Is Porcelain full-bodied?


Is Porcelain full-bodied?

Porcelain slabs are a clay-based material, which means that the intricate patterns from natural stones such as marble, can be mimicked through digital printing upon the surface of the slab.

They have gained popularity in the construction and design industry due to their aesthetic appeal, durability, and versatility in various applications. They offer a modern and sophisticated look while providing practical benefits for both residential and commercial spaces.

Is Porcelain full-bodied?

In terms of characteristics, porcelain is a type of ceramic material known for specific attributes, making it a popular choice for various applications. Here are some key characteristics of porcelain:

1) Durability:
A hard and durable material, making it resistant to scratches, dents, and chipping. This characteristic contributes to its suitability for high-traffic areas and applications where durability is essential.

2) Heat Resistant:
It can withstand high temperatures, making it suitable for use in environments with heat, such as around stovetops or in outdoor applications. It is commonly used for kitchen countertops and outdoor paving.

3) Low Porosity:
Porcelain is a low-porosity material, meaning it has a very low water absorption rate. This makes it resistant to stains and easy to clean. Porcelain is often used in areas where moisture and spills are common, such as kitchens and bathrooms.


The technology behind porcelain involves a combination of materials, processing techniques, and firing methods. Porcelain is a type of ceramic material that is characterized by its hardness, strength, and translucence.

Porcelain technologies have evolved over the centuries, incorporating advancements that enhance the material’s quality, appearance, and versatility. The resulting product is a durable, aesthetically pleasing ceramic material suitable for a wide range of applications in construction and design.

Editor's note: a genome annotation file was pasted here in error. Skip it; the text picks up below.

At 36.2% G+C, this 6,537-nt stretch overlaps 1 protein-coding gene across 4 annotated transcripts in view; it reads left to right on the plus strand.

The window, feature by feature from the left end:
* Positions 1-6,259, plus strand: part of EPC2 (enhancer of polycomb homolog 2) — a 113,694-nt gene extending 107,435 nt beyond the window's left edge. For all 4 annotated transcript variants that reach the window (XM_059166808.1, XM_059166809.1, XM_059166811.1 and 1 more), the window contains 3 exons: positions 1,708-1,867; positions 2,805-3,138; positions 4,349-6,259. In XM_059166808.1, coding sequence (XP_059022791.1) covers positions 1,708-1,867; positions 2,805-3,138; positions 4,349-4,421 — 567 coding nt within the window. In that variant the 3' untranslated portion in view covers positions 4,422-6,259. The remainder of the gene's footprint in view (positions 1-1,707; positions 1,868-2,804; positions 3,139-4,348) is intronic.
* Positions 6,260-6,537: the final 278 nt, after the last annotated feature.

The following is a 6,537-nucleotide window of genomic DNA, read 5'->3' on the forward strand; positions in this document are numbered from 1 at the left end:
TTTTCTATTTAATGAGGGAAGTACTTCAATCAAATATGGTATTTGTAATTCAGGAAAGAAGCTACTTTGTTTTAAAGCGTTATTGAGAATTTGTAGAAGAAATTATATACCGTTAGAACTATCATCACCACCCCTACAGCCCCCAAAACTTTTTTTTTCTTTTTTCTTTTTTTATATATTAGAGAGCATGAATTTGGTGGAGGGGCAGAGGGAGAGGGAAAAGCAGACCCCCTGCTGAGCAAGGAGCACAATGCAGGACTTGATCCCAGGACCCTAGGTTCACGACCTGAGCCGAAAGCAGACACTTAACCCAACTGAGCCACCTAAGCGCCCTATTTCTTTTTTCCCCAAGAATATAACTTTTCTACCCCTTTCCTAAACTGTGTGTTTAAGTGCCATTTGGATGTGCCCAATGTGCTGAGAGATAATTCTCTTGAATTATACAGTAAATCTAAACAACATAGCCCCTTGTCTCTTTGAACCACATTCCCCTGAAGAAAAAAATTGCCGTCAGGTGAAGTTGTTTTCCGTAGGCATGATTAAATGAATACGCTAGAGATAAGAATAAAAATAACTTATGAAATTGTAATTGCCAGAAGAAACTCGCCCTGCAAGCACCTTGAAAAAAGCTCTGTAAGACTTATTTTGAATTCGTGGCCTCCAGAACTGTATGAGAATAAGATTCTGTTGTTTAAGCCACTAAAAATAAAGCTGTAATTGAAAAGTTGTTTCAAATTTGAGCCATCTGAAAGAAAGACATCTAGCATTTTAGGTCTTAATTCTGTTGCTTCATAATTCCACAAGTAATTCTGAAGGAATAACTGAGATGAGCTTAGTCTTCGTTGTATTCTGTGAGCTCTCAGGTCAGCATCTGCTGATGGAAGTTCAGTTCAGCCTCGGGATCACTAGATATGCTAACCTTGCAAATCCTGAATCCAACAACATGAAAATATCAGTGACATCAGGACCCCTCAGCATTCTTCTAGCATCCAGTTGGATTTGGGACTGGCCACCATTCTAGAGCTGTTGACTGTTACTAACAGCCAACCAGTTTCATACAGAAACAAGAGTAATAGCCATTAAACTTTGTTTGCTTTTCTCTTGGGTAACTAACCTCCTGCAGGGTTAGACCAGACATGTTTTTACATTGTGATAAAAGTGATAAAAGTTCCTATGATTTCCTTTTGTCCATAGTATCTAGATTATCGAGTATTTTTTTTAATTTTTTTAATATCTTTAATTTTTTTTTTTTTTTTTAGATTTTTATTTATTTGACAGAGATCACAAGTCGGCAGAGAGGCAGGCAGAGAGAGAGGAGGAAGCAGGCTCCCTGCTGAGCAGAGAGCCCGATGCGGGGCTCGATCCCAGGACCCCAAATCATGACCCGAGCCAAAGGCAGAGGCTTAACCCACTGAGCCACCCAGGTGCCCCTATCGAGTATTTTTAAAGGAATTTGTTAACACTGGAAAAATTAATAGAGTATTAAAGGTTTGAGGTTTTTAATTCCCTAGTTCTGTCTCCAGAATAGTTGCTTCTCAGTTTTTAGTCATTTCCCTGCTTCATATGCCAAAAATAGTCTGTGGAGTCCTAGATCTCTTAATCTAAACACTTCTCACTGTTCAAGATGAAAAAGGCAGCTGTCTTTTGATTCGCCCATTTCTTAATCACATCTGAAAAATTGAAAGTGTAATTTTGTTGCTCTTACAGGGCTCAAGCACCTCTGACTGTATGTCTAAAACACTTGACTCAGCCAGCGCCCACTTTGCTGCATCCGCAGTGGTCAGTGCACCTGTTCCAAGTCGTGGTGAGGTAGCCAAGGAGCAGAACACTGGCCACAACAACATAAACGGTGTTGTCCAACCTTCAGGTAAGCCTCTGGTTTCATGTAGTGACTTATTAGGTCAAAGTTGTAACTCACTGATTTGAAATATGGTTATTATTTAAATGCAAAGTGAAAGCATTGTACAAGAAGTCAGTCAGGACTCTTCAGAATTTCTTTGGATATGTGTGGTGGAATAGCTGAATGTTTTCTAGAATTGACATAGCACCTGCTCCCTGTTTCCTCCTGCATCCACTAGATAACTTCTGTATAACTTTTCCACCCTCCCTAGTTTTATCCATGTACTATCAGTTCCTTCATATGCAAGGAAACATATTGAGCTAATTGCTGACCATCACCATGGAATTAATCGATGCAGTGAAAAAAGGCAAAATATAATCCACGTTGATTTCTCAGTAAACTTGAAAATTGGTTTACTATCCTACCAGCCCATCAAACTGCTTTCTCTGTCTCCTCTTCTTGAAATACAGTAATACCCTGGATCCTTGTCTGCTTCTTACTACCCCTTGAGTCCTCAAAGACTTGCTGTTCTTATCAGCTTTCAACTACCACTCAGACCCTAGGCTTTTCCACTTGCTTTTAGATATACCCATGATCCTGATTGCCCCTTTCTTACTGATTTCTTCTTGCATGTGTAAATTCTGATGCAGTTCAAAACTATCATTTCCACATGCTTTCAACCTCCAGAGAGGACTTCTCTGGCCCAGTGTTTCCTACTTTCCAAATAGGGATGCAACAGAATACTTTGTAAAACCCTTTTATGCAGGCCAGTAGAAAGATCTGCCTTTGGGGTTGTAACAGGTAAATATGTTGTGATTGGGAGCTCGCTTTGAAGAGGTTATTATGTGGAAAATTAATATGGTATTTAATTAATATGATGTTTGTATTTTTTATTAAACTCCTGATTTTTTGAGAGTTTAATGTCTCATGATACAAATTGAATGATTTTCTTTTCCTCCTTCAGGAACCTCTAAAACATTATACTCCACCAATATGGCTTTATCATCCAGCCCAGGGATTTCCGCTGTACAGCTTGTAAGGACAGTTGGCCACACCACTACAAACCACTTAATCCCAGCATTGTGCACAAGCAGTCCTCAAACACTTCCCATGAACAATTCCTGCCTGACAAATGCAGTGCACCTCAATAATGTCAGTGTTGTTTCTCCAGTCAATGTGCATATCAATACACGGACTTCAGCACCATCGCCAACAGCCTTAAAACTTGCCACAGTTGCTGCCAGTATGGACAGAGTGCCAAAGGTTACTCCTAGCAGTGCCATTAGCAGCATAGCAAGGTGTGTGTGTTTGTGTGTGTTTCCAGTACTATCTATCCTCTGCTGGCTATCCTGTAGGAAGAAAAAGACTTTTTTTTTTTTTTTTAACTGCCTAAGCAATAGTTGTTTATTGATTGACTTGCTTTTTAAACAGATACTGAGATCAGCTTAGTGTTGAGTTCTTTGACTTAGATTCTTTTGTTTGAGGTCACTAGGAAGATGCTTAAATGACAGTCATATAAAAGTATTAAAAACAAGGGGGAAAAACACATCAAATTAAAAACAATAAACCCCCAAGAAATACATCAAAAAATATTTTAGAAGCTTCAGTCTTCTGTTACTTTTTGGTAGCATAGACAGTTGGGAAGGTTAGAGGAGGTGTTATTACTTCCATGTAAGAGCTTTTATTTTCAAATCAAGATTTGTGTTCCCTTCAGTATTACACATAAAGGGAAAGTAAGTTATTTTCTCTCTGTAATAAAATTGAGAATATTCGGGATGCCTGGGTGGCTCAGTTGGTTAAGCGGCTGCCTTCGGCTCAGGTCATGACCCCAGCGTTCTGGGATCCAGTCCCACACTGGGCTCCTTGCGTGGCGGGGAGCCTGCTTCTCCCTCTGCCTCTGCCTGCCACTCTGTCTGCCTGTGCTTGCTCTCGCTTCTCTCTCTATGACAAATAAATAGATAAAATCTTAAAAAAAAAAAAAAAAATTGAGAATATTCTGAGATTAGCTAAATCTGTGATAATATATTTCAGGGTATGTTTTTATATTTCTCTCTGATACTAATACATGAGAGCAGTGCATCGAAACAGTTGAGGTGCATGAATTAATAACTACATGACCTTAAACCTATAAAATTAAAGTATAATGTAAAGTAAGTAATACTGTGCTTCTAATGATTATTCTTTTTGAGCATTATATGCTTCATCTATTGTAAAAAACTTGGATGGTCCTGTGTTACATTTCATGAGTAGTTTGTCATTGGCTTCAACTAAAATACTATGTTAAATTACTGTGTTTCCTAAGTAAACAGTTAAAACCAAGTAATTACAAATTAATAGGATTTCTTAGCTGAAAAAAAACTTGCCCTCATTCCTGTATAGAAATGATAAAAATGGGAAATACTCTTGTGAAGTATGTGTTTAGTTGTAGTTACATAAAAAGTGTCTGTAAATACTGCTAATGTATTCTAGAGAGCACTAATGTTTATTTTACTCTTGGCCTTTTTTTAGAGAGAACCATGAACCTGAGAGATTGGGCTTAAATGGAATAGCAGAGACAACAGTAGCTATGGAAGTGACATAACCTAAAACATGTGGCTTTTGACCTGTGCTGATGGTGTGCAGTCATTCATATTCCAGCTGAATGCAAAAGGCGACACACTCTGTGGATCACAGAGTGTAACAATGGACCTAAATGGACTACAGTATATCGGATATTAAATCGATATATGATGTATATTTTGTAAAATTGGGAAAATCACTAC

Can Porcelain slabs be full-bodied?

In answer to the question ‘Does Porcelain go all the way through?’ the answer would be no, it doesn’t. This is due to the veining and patterns being digitally printed on the top of the slab, whilst the edges are colour matched to the background.

However, new technologies such as Atlas Plan Natura-body and Atlas Plan Natura-veining, have allowed for new possibilities regarding the design potential of porcelain.

Atlas Plan Natura-body technology:

This technology is used for full-bodied porcelain slabs to recreate natural stones such as Limestone. The product is composed of the same material throughout and thus creates a look of the same material and pattern running through. This technique can only be applied to 12mm and 20mm slabs.

Here is an example of Natura-body technology – (Atlas Plan Boost Mineral Grey)

Atlas Plan Natura-vein technology:

This technology is used to re-create the veining of natural materials such as marble. Using this technique allows for the veining to follow the surface pattern and run down the side of the edges. This ultimately gives Designers more scope and flexibility because the material appears far more authentic. This can only be applied to 20mm slabs.

Here is an example of Natura-vein technology – (Atlas Plan Calacatta Imperiale)


Mitering is also another technique that can be used to create the look that the porcelain is going all the way through. This technique involves cutting the edges of the slabs on an angle and then joining them up.

All of these technologies and processes are design dependent, meaning that which technique is used depends on what look is desired.

In summary, whilst the initial answer to ‘Does Porcelain go all the way through?’ is no, there are now new technologies that achieve the same appearance of the patterns and veining running throughout the material.

It’s important to remember that new technologies and innovations are constantly being developed, so that design possibilities can be created and exceeded.

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